The client application the user is using (application, mobile app, website, etc.)
The security system (authentication and access control)
The clinical/healthcare repository

Notify that Break-Glass 'could' be used.

This is not specifically necessary, as a user/system could always indicate that Break-Glass is being invoked. If it is not authorized, then this request would be rejected. If it is authorized by no new information then nothing more is returned. The problem is that without a way to notify that break-glass could be used, then the degenerate system results: Either normal RBAC, or it is always an emergency. Thus for true Break-Glass, one really needs a way to indicate that information is being withheld that could be accessed if Break-Glass was declared. Note that this notification should not be used when there is data being withheld that is not accessible under Break-Glass.

The way that is in the FHIR Specification today is to include in the OperationOutcome.issue.code the value "suppressed", with severity at "informational".  This would indicate that for a normal request that the normal results were returned (Informational but suppressed). This does require that suppressed is not used for any other purpose. This is not obvious today, but could be an operational requirement in a specific environment, likely under some Implementation Guide.

As discussion on the FHIR mailing list have shown, not all operations can easily have both success and also have an OperationOutcome resource, so this model only works where OperationOutcome can be carried on the Response.

Indicate that Break-Glass is being used.

On the Security-Labels page is a proposal for how to indicate that Break-Glass is requested. I don't recall reviewing this text, so it was a surprise when Grahame pointed it out to me. It seems odd to be on the Security-Labels page rather than the Security page. It doesn't even use a security label.

This solution proposes that a URI could be defined to indicate that "Break-Glass" is being requested. This URI is then represented in the HTTP Request as a web category .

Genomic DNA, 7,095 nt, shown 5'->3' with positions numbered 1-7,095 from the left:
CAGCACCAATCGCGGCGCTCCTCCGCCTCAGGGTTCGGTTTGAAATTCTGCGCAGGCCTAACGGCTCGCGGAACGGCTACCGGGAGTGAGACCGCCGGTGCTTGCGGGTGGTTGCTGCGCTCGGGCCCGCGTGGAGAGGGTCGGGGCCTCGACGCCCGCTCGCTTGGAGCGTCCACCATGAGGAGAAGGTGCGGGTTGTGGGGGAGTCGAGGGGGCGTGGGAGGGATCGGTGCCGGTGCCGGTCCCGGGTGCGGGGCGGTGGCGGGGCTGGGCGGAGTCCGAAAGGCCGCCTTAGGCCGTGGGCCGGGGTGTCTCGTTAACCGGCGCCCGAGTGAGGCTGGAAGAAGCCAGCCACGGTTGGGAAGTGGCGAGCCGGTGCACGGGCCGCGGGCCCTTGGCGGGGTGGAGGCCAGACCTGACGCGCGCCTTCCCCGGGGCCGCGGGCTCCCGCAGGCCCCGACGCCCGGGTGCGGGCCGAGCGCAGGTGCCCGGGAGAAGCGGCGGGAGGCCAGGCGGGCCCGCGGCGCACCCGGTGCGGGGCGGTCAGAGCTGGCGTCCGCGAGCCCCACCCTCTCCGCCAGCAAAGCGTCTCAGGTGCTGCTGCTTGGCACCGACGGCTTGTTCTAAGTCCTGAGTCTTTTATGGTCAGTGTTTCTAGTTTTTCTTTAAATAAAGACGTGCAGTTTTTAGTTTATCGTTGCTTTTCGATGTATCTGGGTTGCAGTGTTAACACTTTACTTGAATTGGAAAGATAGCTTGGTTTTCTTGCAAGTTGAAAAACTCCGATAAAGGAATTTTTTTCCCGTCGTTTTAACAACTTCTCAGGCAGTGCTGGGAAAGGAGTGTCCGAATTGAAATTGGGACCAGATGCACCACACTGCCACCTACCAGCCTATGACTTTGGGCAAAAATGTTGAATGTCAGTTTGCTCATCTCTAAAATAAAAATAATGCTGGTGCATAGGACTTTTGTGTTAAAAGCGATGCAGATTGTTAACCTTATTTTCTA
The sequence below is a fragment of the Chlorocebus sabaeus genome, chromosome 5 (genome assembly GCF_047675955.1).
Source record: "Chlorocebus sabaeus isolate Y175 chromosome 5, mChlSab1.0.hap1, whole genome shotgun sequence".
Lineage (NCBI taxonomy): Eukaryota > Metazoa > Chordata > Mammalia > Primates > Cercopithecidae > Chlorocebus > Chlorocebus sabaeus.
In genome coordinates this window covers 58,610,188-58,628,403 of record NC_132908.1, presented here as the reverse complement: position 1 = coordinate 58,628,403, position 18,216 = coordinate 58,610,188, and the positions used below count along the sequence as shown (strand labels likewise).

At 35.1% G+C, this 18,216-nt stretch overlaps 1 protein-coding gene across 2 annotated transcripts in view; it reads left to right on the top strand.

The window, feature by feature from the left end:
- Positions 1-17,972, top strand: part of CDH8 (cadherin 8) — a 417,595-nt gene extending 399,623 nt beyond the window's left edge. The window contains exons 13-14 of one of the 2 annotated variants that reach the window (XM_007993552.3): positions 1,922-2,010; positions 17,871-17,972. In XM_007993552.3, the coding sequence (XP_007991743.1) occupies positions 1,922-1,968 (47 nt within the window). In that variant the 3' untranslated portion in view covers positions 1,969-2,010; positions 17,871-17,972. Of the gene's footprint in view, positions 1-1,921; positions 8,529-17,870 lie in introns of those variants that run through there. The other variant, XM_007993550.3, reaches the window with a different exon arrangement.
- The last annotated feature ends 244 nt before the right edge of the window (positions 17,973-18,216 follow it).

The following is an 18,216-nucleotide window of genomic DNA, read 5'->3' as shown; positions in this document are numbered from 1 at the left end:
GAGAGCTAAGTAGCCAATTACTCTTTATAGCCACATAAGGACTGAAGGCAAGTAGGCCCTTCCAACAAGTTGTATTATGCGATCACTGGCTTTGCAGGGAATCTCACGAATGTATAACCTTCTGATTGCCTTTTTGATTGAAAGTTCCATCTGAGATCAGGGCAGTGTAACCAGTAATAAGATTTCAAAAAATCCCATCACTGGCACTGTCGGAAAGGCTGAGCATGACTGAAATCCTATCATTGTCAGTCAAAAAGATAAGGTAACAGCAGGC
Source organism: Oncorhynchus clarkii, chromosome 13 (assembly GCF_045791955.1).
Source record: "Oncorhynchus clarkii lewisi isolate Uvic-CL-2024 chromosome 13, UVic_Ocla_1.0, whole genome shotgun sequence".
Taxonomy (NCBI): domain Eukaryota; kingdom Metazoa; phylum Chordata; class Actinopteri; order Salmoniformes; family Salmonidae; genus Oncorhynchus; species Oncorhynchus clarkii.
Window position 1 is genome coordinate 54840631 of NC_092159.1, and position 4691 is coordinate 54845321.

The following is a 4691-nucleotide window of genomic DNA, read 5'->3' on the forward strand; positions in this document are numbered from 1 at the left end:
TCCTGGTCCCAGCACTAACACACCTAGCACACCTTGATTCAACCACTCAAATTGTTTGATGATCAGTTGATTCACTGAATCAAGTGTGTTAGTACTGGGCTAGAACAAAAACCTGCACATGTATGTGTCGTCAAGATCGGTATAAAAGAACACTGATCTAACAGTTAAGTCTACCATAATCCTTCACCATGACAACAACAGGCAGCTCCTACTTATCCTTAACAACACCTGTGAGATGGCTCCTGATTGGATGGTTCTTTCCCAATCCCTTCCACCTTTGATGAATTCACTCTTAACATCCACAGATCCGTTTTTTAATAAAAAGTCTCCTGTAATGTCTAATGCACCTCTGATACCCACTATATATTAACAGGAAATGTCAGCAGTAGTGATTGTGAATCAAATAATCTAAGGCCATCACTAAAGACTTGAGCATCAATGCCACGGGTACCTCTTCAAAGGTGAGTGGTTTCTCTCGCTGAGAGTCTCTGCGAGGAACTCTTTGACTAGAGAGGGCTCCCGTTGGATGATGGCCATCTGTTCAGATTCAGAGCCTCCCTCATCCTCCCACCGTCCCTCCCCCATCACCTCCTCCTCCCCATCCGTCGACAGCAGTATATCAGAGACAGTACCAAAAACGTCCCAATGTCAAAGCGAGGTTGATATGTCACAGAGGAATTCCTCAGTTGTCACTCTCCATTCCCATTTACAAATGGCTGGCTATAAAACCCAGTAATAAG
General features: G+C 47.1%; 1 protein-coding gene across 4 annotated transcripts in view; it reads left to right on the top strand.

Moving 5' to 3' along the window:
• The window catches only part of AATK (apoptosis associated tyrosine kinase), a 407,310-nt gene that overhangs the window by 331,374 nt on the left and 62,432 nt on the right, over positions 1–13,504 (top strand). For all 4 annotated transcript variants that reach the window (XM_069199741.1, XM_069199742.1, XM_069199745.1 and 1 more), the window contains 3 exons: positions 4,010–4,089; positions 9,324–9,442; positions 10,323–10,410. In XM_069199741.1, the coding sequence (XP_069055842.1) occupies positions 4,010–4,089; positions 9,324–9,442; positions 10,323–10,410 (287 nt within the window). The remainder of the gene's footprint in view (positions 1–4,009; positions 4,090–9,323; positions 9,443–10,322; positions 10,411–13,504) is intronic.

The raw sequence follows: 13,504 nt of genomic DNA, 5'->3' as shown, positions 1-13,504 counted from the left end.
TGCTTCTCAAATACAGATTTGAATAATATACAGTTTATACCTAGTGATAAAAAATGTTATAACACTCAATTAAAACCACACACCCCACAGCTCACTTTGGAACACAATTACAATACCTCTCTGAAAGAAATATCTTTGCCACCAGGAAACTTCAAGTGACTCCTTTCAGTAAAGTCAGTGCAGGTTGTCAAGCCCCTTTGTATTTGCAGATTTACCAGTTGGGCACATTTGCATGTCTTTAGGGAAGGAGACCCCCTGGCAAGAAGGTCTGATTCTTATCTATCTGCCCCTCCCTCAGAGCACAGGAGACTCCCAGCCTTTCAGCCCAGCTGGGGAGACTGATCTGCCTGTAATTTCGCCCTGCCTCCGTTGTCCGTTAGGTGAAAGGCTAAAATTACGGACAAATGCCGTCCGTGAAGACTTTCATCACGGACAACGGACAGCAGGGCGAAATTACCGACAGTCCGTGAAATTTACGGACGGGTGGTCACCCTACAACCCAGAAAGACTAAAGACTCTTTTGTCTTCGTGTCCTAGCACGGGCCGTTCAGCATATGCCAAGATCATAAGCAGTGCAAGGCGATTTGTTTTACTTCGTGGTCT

I would see this as more experimental, but given that it is in the specification today, I must at least acknowledge that it is more than just something for people to experiment with and give us comments. That said, if you have comments, I would be very happy to receive them. 

Audit Log that Break-Glass has been used.

When Break-Glass is used it is important to record in the audit log that Break-Glass was used. This triggers the Privacy and Security office working with the Clinical Safety office to investigate if it was appropriate use of Break-Glass. In FHIR AuditEvent, there is a defined way to indicate that Break-Glass has been used. Benefit of basing this on ATNA. Here is the critical aspects:
AuditEvent.type --> 110113, Security Alert
AuditEvent.subtype --> 110127, Emergency Override Started
AuditEvent.recorded --> When it happened
AuditEvent.agent --> Who declared break-glass
AuditEvent.agent.location --> Where is this agent
AuditEvent.agent.policy --> Policy enabling break-glass
AuditEvent.outcomeDesc --> Free-text explanation of  why

AuditEvent.purposeOfEvent --> Why break-glass(ETREAT)

Where an entry in AuditEvent.outcomeDesc, could carry the 'text' description that the user is prompted to enter. This is a common UX for Break-Glass, where the user must type in a free-text explanation of why they feel it is warranted to 'break-glass'.

Followed later, hopefully, by 110138, Emergency Override Stopped . This is not always possible to know, as not all user experiences are specifically session oriented. But often times the user experience is clear when the event starts and when it stops.

Future experimentation on Break-Glass

This is a good experimentation topic. I don't think the best solution has yet been found. So here are a few alternatives to play with. 

Using Security-Labels

The security-labels include the full vocabulary from the Healthcare Privacy and Security Classification System (HCS), so there are security tags that can be used to indicate for each Resource instance if it is "Normal" or "Restricted". Thus the data that falls into the "Break-Glass" use, would be marked "Restricted", while "Normal" (or less) would be available for "Treatment". 

This is the most likely way to identify information that should be blocked except for "Break-Glass", but is not specifically necessary. This solution does require well managed tags on all data.

Using OAuth for Break-Glass

One thought I have is to leverage OAuth 'scope'. In normal operation one would always ask for an OAuth token using a scope value that limits access to "Treatment", which would be 'normal treatment'. When needing to declare Break-Glass, one would ask for a OAuth 'scope' with "Emergency Treatment". In this way the OAuth authority can reject, because the user doesn't own the rights to Break-Glass, or if it does return the security-token it is an indication to the Server that Break-Glass has been declared and given to the user.

Using side-channel requests

A classic solution is to provide an alternative service that one could query to see if information would be suppressed. You would send the request  you would like to ask a Server, and you get back an indication of if information would be suppressed without Break-Glass. The problem this has is that it requires another round-trip.

ConclusionNot done yet... need experimentation and lessons-learned sharing... so please share.